Just five days earlier, the dam reached full capacity for the first time. Convinced the leaks were normal, Mulholland declared the dam safe.

"He was an honorable figure," said Rodgers. "Did he make mistakes? Yes, a lot. Did he realize he was making them? No. Others of that era would have made the same mistakes."

Mulholland retired after investigations into the failure of the St. Francis Dam and retreated to self-imposed isolation until he died at age 79.

Lessons Learned
The sudden failure of a new concrete dam, built by a reputable public agency, had colossal repercussions, said Rodgers.

"The public outcry was enormous. It changed things politically and had a huge impact on California and the country," he said. "It also had a huge impact on Hoover Dam."

According to Rodgers, if the St. Francis Dam hadn't failed, Congress would have passed the controversial Boulder Dam Project (Hoover Dam) in the spring of 1928. Instead, that project was delayed for further review, which resulted in changing the Boulder Canyon location to Black Canyon, where Hoover Dam stands today.

The St. Francis disaster also prompted the federal government to order safety inspections of all dams, which revealed one-third of U.S. dams in need of alterations, repairs or changes, said Rodgers.

Inspections of the concrete Mulholland Dam in the Hollywood Hills of L.A. revealed that it, too, was flawed. It was retrofitted with a vast earthfill toe.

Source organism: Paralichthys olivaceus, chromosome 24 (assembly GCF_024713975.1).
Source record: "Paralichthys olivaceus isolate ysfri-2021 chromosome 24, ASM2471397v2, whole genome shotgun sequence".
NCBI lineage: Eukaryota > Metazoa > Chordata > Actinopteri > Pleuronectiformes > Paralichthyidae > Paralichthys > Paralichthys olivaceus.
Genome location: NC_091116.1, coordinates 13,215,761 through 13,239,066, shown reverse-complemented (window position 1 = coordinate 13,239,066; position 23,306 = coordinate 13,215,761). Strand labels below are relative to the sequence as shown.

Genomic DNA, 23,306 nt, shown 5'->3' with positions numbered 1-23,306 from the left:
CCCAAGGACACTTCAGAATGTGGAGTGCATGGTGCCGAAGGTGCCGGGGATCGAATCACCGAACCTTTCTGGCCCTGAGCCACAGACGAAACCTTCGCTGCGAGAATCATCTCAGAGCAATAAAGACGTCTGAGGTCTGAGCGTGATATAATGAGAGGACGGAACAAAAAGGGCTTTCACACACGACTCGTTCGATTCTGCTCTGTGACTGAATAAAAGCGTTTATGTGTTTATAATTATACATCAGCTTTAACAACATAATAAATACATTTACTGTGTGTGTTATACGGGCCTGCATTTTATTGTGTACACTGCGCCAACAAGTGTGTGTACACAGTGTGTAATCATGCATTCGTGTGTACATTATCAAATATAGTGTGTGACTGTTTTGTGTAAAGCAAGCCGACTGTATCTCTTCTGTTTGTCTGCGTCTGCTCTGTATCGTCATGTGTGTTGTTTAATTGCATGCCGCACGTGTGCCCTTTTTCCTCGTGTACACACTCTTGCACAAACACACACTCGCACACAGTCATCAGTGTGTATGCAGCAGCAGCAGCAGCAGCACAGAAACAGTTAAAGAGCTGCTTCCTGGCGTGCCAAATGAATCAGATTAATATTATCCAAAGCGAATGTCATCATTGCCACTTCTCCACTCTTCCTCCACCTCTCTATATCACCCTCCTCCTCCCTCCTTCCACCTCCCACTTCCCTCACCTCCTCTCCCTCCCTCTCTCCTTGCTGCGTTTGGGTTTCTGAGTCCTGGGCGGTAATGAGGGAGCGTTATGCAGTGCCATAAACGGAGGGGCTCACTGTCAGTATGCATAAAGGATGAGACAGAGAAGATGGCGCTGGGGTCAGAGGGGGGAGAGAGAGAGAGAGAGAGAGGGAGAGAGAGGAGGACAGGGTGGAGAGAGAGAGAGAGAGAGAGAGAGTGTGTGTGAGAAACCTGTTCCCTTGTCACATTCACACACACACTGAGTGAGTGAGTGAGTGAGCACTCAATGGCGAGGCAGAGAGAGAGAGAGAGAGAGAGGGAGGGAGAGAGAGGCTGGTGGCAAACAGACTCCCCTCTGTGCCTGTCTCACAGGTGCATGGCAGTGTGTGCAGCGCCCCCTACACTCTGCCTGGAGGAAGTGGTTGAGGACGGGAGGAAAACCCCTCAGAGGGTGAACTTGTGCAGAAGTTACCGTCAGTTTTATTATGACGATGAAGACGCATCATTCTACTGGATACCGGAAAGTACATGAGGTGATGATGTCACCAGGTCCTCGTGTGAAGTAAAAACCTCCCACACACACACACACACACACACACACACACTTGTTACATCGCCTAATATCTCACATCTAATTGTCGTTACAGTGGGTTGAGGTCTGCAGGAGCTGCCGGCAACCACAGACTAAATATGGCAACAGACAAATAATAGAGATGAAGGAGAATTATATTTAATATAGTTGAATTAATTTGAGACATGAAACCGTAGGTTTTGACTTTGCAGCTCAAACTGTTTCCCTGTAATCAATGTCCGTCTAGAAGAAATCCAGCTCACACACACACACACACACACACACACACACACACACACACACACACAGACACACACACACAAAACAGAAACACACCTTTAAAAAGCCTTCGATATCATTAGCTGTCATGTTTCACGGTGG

"It brought great attention to the necessity of external peer review," said Rodgers.

The original investigations concluded that "construction and operation of a great dam should never be left to the sole judgment of one man."

Legislation was passed to increase dam safety, engineering geologic input on dams became commonplace, and a state professional engineering registration became mandatory for civil engineers.

The city of Los Angeles created a state-mandated arbitration council, a council that is still in place, said Rodgers. More than $7 million in restitution was paid to the victims' families and affected landowners - equal to more than $60 million today.

"They took responsibility," said Rodgers. "It was very noble and they had remarkably little disagreement. In my whole adult life, I've never seen anyone stand up and take the blame for accidental deaths. That's unheard of today."

Reminders of the Past
It's been 81 years since the St. Francis Dam collapse. Towns have rebuilt and the earthfill Bouquet Canyon Dam, about 15 miles west of Palmdale, was built as the replacement for St. Francis.

"I used to drive by that dam and think about it going out," said Grainger. "All my life I have made sure there was always plenty of gas in the car and I park where I can get it out without anything in the way."

Sometimes, he says, he still has nightmares that water is coming: "It just stays with you."